Substitute for Whole and Ground Cloves

There are a few options to recreate the flavor of cloves

Cloves in a ceramic spoon
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Cloves provide a distinctive aromatic flavor for a variety of dishes from all over the world. They're the buds of an evergreen tree in the myrtle family, fittingly named syzygium aromaticum. The word "clove" comes from the French word "clou" which means "nail," since the shape of a clove resembles that of a small nail or tack.

When a recipe calls for whole or ground cloves, and you don't have any on hand, just grab one of these simple substitutes. They'll give you the flavor you're after.

Use one teaspoon of whole cloves in place of 3/4 teaspoon of ground cloves (so that's 1 to 1/3 times as many whole cloves as ground cloves).

If you don't have whole cloves, you can also substitute the ground cloves called for in the recipe with an equal amount of allspice.

Out of allspice too? Not a problem. Just use nutmeg or cinnamon instead (or do a 50 to 50 blend of the two, if you have both). Cinnamon isn't quite as sweet as cloves, so if you're making a dessert recipe, you may want to add a splash of vanilla extract to sweeten it a bit.

Whole Clove Substitute

Use 3/4 teaspoon of ground cloves in place of one teaspoon of whole cloves (so that's 1/4 teaspoon fewer ground cloves for each teaspoon of whole cloves that you're replacing).

Note that using ground cloves in place of whole cloves will change the color and flavor of your recipe somewhat. When you use whole cloves, you usually remove them before serving the food/drink, so they impart a more subtle flavor and don't contribute much to the color of the finished dish.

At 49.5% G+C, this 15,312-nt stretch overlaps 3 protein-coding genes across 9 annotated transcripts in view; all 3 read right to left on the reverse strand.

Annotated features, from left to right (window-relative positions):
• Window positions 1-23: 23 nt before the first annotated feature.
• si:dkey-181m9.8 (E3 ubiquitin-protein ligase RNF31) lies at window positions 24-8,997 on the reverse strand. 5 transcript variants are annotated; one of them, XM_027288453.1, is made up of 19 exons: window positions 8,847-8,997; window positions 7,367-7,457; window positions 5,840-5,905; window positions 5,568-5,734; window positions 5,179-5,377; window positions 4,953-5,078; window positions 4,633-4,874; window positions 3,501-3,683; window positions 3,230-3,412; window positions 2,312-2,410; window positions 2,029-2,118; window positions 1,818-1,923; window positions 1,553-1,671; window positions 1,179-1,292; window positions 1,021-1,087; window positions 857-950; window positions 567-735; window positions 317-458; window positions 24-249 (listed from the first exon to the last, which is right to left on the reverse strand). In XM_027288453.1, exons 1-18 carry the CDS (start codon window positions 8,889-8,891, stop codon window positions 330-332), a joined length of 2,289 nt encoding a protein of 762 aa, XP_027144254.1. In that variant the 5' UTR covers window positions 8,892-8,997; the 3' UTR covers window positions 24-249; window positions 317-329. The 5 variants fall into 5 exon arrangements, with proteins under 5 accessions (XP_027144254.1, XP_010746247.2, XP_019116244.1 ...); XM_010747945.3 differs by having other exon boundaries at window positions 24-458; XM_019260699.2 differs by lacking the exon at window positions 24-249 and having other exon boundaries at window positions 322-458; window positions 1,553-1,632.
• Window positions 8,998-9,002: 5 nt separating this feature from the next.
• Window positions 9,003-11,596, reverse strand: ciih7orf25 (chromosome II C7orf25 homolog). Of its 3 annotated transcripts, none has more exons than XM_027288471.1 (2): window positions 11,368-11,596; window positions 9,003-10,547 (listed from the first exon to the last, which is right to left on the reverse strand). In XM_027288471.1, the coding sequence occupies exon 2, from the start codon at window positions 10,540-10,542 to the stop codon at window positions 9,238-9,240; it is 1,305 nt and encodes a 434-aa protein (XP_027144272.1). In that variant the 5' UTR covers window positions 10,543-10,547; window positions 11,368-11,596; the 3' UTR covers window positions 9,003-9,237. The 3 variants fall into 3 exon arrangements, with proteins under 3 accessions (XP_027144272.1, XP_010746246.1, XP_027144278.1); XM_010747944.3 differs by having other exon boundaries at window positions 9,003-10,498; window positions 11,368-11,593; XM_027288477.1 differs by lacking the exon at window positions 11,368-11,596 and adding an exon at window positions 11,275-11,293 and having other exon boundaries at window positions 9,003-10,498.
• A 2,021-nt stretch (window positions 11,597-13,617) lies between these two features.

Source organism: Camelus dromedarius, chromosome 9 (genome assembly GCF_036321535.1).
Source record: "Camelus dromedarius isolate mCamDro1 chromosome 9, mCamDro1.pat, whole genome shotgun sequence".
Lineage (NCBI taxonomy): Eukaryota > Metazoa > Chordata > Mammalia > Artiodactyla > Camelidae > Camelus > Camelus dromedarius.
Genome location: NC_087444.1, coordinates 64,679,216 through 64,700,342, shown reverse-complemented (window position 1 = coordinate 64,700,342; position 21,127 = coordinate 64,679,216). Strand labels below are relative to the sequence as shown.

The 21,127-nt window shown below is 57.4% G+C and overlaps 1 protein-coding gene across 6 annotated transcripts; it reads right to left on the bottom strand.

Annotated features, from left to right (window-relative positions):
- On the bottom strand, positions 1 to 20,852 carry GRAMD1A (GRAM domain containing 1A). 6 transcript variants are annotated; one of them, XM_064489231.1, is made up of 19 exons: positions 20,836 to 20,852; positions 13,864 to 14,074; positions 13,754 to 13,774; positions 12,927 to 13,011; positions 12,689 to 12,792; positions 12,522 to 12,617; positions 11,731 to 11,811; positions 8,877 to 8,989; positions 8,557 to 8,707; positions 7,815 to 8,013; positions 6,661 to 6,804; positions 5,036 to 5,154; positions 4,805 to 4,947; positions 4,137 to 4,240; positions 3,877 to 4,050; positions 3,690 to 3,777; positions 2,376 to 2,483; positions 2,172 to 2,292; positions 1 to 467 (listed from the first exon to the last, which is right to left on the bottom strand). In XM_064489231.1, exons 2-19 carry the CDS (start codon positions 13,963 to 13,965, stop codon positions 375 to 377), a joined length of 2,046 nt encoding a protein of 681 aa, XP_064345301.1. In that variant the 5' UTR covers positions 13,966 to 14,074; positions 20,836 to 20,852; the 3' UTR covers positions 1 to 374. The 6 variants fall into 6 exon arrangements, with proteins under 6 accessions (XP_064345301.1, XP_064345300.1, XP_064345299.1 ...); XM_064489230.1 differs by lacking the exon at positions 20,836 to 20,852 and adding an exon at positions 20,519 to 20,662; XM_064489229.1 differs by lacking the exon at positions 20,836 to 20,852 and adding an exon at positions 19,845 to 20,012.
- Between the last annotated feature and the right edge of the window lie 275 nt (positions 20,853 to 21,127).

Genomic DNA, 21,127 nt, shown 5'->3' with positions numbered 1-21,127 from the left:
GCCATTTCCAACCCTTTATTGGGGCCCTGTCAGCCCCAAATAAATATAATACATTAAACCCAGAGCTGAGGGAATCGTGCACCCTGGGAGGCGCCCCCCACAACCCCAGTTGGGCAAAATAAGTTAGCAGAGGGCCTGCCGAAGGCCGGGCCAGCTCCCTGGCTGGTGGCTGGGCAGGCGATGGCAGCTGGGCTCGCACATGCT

If your recipe calls for poking whole cloves into meat or oranges, you'll probably want to stick with the real thing. There's just no substitution for the dramatic presentation that whole cloves create.

An illustration showing how to substitute whole ground cloves
The Spruce / Miguel Co

Taste of Cloves

Cloves have a sweet, warm flavor, and are intensely aromatic. They pair well with allspice, cinnamon, nutmeg, vanilla and citrus flavors, and work just as well in savory dishes as in sweet dishes.

Cloves are used in recipes throughout the world. You'll find them in meat dishes and curries, flavoring fruits and marinades and even in drinks, like wine and cider.

They're traditionally associated with dishes served in the fall and winter, such as pumpkin pie, pumpkin soup, turkey and other poultry dishes.

How to Save Money on Whole Cloves

If you're hesitant to buy whole cloves because of the price, consider purchasing them at an international grocery store.

They're used heavily in Indian food, so you can usually find them at a good price at an Indian or Asian grocery store. 

The bulk bins at your local grocery or health foods store are another option. They're great because they allow you to buy just what you need and not a clove more. If none of these is an option in your area, ordering online is probably your best bet.

Tip: Grind whole cloves just before you use them to get the best flavor and fragrance. A mortar and pestle or coffee/spice grinder make quick work of the grinding.